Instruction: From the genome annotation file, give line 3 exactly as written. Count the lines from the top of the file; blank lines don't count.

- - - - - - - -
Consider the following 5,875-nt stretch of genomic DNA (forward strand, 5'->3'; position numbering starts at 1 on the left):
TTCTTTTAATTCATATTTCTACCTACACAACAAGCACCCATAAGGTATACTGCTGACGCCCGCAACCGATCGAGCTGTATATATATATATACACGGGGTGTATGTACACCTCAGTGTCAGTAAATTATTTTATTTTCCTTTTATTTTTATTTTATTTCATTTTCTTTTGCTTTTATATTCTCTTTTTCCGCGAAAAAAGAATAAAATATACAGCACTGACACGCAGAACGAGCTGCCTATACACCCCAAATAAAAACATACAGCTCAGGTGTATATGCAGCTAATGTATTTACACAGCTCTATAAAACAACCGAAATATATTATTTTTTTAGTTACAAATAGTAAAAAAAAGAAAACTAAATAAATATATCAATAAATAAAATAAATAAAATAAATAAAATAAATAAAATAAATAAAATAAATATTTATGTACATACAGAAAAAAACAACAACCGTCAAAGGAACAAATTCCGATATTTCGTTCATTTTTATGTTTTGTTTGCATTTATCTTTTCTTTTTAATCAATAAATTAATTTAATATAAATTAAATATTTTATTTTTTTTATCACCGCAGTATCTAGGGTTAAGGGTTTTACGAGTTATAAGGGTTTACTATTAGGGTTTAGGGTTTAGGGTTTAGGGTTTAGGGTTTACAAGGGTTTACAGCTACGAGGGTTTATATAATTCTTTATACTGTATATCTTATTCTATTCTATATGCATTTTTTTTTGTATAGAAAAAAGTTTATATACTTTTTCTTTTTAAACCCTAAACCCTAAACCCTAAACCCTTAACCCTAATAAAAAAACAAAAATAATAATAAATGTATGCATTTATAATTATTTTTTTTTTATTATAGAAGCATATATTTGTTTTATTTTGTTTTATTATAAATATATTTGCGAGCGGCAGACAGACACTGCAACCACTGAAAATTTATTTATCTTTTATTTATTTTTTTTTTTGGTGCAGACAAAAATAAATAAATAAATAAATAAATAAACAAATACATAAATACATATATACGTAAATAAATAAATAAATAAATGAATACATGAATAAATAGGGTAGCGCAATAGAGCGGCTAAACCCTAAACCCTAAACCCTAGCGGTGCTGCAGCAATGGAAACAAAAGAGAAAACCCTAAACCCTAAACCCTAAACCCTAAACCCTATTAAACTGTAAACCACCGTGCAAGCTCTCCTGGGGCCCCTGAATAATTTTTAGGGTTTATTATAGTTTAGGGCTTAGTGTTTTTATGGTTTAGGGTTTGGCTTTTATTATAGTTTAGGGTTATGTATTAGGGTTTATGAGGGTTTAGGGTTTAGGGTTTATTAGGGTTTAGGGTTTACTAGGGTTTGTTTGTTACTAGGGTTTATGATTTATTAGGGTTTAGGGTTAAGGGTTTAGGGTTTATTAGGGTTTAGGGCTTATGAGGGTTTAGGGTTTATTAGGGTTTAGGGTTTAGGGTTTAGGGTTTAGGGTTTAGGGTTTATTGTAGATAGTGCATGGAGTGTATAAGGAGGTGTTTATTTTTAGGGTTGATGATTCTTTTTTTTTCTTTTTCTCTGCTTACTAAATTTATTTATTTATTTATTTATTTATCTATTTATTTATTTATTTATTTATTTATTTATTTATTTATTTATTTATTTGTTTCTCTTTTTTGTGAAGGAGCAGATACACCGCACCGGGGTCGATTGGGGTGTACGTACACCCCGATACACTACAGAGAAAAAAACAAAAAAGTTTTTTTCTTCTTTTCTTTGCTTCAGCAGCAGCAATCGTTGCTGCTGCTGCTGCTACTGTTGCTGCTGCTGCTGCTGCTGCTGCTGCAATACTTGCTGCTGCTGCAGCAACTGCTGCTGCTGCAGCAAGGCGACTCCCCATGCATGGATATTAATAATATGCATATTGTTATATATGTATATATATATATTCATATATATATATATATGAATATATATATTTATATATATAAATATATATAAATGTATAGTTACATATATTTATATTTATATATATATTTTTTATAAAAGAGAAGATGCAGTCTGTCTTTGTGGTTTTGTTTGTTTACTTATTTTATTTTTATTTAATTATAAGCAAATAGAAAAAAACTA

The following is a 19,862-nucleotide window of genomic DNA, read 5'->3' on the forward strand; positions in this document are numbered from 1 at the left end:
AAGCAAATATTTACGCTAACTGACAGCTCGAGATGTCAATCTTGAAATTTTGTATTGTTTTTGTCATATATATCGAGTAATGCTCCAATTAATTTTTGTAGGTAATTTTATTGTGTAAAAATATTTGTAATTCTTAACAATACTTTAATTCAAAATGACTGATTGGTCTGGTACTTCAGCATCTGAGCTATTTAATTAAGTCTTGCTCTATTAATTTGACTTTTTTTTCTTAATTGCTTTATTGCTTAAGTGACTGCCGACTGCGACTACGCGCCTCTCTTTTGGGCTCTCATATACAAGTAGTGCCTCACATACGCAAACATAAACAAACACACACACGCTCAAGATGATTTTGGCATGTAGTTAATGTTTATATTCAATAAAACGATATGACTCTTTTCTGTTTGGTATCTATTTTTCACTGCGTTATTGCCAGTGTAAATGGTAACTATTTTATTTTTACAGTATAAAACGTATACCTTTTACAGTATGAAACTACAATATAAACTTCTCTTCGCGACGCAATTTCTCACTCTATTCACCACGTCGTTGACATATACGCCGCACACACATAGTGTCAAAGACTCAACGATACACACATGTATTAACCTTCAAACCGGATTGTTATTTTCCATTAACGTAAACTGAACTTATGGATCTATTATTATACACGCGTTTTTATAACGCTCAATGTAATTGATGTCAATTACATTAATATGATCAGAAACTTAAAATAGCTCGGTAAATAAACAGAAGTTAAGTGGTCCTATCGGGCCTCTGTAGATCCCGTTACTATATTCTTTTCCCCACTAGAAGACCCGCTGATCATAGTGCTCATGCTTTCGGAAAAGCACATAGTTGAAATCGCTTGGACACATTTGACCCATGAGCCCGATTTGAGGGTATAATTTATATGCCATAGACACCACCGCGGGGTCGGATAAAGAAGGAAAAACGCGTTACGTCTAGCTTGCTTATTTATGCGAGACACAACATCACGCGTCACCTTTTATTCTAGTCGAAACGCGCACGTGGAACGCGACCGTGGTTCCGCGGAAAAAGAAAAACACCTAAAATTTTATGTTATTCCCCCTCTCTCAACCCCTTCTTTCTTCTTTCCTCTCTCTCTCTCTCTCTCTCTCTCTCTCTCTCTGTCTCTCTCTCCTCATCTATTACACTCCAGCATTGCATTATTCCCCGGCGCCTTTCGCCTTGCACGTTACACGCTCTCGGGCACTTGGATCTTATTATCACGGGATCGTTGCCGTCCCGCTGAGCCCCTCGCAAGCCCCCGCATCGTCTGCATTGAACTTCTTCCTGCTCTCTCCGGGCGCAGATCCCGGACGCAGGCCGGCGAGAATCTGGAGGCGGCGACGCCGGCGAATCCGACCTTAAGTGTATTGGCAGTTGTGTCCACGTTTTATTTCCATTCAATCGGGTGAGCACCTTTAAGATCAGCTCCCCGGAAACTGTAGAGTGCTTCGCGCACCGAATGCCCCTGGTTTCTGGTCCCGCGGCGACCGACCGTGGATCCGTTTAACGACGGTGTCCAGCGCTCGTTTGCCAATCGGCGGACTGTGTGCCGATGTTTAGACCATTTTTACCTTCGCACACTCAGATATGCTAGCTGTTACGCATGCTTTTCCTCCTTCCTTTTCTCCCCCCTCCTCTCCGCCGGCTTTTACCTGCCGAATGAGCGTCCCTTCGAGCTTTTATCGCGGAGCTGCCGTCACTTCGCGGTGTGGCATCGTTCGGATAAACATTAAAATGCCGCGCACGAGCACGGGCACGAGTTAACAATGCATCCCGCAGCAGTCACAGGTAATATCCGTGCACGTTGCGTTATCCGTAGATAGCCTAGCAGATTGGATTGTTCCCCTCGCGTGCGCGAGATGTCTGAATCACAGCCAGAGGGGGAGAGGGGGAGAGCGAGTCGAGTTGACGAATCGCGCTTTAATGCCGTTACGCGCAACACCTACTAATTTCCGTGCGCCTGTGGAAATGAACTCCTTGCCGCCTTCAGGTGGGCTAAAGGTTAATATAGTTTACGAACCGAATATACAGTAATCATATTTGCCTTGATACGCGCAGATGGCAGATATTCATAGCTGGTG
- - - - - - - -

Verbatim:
The following is a 19,862-nucleotide window of genomic DNA, read 5'->3' on the forward strand; positions in this document are numbered from 1 at the left end: